Yes, it’s true – pastors often lament the state of their congregations. Especially in regard to the visible aspects of a congregation’s life. In these days the concept of public worship twice on a Sunday is a rare thing, and where a church has two services, the evening service is often in danger of kicking the bucket. People may be willing to assemble to give God the glory once on a Sunday, but not twice. And coming to a midweek meeting to pray and study is either inconceivable or impossible.

It is tempting to think this is a modern phenomenon brought about spiritual decline or insane busy-ness, to which we need to react. However, this thought would be a mistake. Here is Selderhuis on Calvin (the text in quotes is Calvin):

Calvin was rather critical of his listeners. Or was listeners too generous a term? He actually doubted whether they listened at all. The gospel was indeed being preached in Geneva, “but of what use is that when no one does anything with it?” People went to church only out of custom, and it had become a mere ritual so that “they leave just as they came in.” … They are like animals that reflexively amble over to the feeding trough, “for as soon as they come to church for Lord’s Supper, baptism or marriage, they do not even remember what they are asking for.” The bells tolled every day, but the people ignored them. Every Sunday the bells were sounded four times to summon them, but they thought it enough to come once. “In short, by far the majority live according to the old saying: close to church, far from God.” They covered their lack of effort and diligence with all kinds of idle questions, “and then they want to know why God has elected some and reprobated others.” When the topic of God’s judgment came up, everyone had an escape and no one was guilty. In short, “they are eager to explore the rooms in Paradise, but do not do their best to arrive there.” Calvin considered it ridiculous that Muslims, Jews, heathens and papists were more diligent in their superstitions than we Christians in our service to the gospel. The use of we here is significant; Calvin included himself. As the preacher, he stood above the people, but as a human being he stood among them. Throughout all of the applications he drew, Calvin always stayed close to the text. This was probably the result of his humanism, according to which one could not stay close enough to the source text. A more personal reason, however, would have been his constant search for security. The Word was the only fixed point of certainty in a world in which Calvin saw all things as turbulent, in flux and in confusion. One seeking a firm handhold always did well to stay as close as possible to the text of that Word. (Selderhuis, John Calvin p. 132)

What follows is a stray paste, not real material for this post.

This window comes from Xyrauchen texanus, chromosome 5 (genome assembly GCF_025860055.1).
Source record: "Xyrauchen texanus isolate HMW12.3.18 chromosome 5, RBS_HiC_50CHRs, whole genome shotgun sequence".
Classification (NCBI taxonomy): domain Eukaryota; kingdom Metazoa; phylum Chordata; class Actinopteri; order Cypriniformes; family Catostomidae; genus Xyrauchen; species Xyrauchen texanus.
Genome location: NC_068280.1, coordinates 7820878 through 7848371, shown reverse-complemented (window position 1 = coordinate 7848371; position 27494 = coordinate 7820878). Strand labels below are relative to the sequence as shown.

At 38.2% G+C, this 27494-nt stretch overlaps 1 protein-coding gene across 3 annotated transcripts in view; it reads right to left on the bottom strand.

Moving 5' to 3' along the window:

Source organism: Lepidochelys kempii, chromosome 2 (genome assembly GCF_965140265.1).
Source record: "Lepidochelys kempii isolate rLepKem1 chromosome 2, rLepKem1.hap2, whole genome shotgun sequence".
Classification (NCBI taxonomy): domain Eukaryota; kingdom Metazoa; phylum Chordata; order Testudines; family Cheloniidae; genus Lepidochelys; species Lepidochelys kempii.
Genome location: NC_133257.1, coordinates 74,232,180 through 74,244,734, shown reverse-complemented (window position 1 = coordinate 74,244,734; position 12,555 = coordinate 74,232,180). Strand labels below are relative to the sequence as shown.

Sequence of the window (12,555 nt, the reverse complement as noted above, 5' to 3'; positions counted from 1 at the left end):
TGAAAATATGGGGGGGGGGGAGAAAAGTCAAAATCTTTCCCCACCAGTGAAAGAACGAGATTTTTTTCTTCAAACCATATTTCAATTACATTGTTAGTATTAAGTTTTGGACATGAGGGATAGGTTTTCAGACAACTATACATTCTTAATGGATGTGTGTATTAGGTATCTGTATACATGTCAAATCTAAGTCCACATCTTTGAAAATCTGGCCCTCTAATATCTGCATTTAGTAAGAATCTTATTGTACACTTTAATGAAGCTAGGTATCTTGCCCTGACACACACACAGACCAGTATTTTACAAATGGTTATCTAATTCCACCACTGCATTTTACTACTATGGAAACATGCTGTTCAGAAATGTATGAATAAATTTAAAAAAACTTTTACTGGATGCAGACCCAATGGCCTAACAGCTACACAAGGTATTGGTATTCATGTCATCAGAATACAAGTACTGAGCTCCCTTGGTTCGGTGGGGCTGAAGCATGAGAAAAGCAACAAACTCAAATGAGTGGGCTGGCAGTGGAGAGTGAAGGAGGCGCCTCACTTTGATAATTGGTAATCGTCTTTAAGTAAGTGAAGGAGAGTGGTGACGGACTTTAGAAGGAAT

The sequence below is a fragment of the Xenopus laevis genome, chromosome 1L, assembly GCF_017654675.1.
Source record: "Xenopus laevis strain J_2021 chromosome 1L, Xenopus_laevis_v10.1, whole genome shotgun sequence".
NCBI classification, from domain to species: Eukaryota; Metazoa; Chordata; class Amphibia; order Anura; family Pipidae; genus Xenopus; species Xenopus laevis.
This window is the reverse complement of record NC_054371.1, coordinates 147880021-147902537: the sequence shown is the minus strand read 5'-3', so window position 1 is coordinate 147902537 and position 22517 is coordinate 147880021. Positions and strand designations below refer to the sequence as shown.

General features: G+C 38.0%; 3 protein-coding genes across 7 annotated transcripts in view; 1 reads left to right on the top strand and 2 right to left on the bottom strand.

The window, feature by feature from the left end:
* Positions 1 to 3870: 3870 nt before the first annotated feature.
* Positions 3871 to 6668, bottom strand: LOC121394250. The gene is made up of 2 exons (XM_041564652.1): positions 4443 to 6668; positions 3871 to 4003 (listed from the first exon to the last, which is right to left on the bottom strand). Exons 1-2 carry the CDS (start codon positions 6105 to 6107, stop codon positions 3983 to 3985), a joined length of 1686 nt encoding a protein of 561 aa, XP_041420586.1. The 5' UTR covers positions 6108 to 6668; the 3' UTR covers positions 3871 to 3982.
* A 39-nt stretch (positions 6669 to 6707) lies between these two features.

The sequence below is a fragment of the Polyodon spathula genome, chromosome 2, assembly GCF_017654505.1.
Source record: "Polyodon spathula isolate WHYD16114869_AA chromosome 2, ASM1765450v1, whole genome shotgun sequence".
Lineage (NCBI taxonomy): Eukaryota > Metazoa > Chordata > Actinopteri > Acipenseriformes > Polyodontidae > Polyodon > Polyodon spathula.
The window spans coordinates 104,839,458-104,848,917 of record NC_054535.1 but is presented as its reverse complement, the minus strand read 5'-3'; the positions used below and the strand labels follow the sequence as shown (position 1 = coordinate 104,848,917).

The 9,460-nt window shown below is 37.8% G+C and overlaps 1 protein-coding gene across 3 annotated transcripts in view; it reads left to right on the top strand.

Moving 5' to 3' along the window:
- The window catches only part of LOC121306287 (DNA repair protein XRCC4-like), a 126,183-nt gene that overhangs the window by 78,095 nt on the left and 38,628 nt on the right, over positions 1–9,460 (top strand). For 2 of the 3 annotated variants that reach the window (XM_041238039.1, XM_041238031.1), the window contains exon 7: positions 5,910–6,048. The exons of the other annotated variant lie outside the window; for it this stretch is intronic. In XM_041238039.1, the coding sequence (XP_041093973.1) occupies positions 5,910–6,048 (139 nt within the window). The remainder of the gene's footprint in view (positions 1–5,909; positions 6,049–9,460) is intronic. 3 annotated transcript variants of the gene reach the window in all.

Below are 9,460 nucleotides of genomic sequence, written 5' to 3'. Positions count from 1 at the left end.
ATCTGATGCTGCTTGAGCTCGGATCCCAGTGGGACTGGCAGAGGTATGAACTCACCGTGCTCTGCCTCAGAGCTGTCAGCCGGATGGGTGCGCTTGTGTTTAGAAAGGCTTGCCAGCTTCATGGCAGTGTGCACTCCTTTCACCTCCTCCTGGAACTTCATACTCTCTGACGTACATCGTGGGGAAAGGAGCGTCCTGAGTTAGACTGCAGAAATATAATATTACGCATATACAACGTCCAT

So it is not a new thing at all. Human beings are the same in every generation. There is much to ponder here for all Christians:

  • Is worship a mere ritual or custom? It can become a habit, a social event, an “insurance policy”. But our hearts should be engaged with the triune God.